-I like the snapshot scene used for the Bandit Blondie epilogue. It does an excellent job of illustrating Suzy’s new situation, and the changes in her character.
-The pathes where you leave the trailer park do a good job at showing Suzy’s personality and morals changing slowly rather than all at once.
-I like that you’re able to have a positive relationship with Donna in one of the endings. That’s another strength of this game; Suzy is allowed to have very different relationships with all the characters depending on which branch you’re on. It allows these side characters to be fleshed out in ways they never could in a linear story, and adds weight to the player’s decisions.
-Bobby, practitioner of cult worship and human sacrifice, gets defensive about being compared to a mormon.
-I like that even though Bobby is a cultist, he’s self aware, and can raise legitimate poitns about Suzy’s odd standards.
-Hang on, are Leslie and Lillith supposed to be the couple from love sick? If so, that would explain a lot about the GZS shelters.
-I like that the chaos god is Tiamat, most readers will have a basic familiarity with who she is.
-Too bad Aiden’s spelled with an e, otherwise aidan and nadia would be the names reversed.
-Suzy and Helen are bonding. “It’s okay, everyone thinks about killing people sometimes.”
-The cult dynamics and debates over what is the best way to serve Tiamat are interesting. The arc I’m currently on doesn’t go into too much detail, so I hope to have more involvement in them in later arcs.
-Like Bobby, Bobby’s grandmother can call Suzy out on some of her strange priorities.
-The epilogue with Enki is oddly touching; Suzy has grown past her basement-dwelling tendencies, and is now trying to instill the lessons she’s learned in a new generation. Albiet she’s grown from a basement dweller into a cult member, but the point still stands.
-“Tiamat’s chaos can be as kind as it can be cruel” is a nice take on the cult.
-I like that Helen can be an antagonist or an ally depending on the arc. It fits with what we know of her personality, since she’s so easily dominated by whichever strong personality is around her. I also like that she’s more intelligent than Diana when it comes to plotting to kill Suzy.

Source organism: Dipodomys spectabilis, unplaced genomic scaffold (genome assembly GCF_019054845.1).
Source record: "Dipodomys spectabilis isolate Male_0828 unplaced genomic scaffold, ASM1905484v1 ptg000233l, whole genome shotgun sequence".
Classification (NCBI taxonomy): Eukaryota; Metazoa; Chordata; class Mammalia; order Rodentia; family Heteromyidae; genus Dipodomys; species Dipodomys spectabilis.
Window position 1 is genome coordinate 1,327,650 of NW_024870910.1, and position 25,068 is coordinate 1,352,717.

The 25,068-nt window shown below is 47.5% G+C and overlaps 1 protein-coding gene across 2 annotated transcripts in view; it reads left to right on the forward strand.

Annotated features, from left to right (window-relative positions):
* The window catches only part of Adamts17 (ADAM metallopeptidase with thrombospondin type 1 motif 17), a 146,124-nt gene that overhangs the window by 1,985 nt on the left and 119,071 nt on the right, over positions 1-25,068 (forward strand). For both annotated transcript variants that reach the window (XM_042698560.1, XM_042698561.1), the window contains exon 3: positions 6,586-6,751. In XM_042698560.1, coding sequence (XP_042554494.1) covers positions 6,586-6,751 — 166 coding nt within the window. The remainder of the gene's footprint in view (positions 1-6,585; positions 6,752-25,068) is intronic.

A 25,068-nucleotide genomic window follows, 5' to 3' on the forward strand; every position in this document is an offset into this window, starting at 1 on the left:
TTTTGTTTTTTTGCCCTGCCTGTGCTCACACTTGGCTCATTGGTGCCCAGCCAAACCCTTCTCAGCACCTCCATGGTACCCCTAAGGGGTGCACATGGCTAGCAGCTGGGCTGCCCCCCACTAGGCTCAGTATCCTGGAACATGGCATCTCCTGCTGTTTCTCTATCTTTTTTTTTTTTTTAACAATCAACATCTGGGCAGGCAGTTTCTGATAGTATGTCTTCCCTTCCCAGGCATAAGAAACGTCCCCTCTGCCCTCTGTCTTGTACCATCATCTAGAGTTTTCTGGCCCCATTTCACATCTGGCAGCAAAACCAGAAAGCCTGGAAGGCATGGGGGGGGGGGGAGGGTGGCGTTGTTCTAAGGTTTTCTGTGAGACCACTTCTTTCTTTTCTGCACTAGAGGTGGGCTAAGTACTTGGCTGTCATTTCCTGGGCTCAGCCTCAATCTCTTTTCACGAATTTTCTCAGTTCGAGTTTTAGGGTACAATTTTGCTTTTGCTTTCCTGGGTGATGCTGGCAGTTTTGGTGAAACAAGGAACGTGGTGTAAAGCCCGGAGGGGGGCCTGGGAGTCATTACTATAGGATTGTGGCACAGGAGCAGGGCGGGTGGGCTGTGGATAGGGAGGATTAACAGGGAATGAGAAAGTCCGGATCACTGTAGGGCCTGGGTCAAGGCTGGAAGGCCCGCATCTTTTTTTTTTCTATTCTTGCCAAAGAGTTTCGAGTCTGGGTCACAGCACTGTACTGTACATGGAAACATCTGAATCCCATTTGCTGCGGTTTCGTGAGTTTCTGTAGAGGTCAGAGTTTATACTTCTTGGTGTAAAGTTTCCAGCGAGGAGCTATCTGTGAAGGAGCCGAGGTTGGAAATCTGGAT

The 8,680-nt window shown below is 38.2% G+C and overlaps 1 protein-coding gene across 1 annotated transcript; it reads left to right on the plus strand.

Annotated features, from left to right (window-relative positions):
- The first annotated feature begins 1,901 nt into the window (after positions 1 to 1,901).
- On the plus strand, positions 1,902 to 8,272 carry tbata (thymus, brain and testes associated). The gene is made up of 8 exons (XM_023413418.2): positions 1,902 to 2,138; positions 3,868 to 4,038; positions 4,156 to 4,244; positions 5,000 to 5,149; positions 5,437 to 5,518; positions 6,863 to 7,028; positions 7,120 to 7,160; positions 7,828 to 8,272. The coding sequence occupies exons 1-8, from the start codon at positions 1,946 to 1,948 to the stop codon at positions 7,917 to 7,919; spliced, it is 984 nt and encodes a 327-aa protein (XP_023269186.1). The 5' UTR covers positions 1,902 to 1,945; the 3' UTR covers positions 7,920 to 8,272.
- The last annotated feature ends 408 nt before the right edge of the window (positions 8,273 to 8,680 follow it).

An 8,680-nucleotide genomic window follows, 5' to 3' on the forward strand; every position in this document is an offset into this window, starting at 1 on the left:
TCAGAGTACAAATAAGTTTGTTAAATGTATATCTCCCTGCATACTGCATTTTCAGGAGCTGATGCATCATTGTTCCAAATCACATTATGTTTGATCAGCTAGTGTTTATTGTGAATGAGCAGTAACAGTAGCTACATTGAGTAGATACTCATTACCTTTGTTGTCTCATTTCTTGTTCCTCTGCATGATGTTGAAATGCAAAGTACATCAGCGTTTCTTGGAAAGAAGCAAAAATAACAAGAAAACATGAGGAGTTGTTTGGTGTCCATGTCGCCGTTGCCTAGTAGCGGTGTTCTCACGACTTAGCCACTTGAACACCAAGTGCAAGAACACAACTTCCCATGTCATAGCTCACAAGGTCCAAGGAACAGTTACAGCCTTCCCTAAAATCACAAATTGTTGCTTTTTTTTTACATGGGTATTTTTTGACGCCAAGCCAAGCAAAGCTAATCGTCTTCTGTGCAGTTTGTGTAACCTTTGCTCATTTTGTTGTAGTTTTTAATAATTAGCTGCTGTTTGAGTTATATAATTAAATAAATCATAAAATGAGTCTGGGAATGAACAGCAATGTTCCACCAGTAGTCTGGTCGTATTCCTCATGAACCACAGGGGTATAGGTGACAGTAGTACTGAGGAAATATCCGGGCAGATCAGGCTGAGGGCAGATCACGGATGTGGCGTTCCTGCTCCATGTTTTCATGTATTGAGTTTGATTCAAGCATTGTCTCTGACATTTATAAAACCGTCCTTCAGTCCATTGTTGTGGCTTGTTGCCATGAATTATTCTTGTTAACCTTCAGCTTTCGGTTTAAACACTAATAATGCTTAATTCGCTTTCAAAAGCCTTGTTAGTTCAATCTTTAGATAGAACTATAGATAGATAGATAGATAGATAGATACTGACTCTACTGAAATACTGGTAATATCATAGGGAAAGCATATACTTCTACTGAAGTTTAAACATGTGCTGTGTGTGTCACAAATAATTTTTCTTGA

-I like that the cult’s relationship with the trailer park is different depending on which epilogue you get.
-On the path to epilogue 13 (Matriarch of Madness) I thought the chocies got a little repetitive, the final 4-5 choices essentially amount to trust/don’t trust Helen.
-Well whaddaya know, the Ebay Escapist has a name.
-There’s a lot of J names in this game. Julie, Johnny, Jake, Jack.
-I like the inclusion of Jack’s character on this arc. He’s not being a jerk (yet), and is adding elements of mystery and unpredictability to the story.
-I’m not sure why there’s a detour where you leave Jack and then return; all it seems to do is provide two more opportunities to die.
-The adventure in the gray building so far is fun.
-I keep thinking this is Rask. EDIT: Oh, it IS Rask.
-If Suzy is the mother, that explains a damn lot.
-I’m quite intrigued by the parallel universe plotline.
-Gay alternate universe Suzy. Lol Suzy just needs to admit she’s bi at this point. On that point, I think Suzy’s sexuality has been handled pretty well. It never becomes too important, or pushed aside at times when it should be important, and the two possible gay relationships in this game are healthy (Julie) or at least no more messed up than other comprable male ones (Helen).
-Lol: “You’re a writer. Makes sense actually. You certainly procrastinate enough.”
-After seeing so many parallel universe plotlines where the protagonists are sent to a version of reality that is slightly worse than their own, it’s fun to visit one where the protagonist and world at large are actually better off. Makes me wonder if this timeline is closer to the “real life” timeline.
-I like the implication that the other arcs in this story are books written by Epilogue 15 Suzy.
-The mother character is used quite effectively. Though we never actually meet Suzy’s mother in other branches, from what Suzy has said of her to others, we know she loved her a lot and she had a big influence on her life. Having her play a major role in this branch works because of the details we already know about her, and it adds depth to the other branches, where Suzy’s mother never shows up in person, but her influence still drives many of her decisions.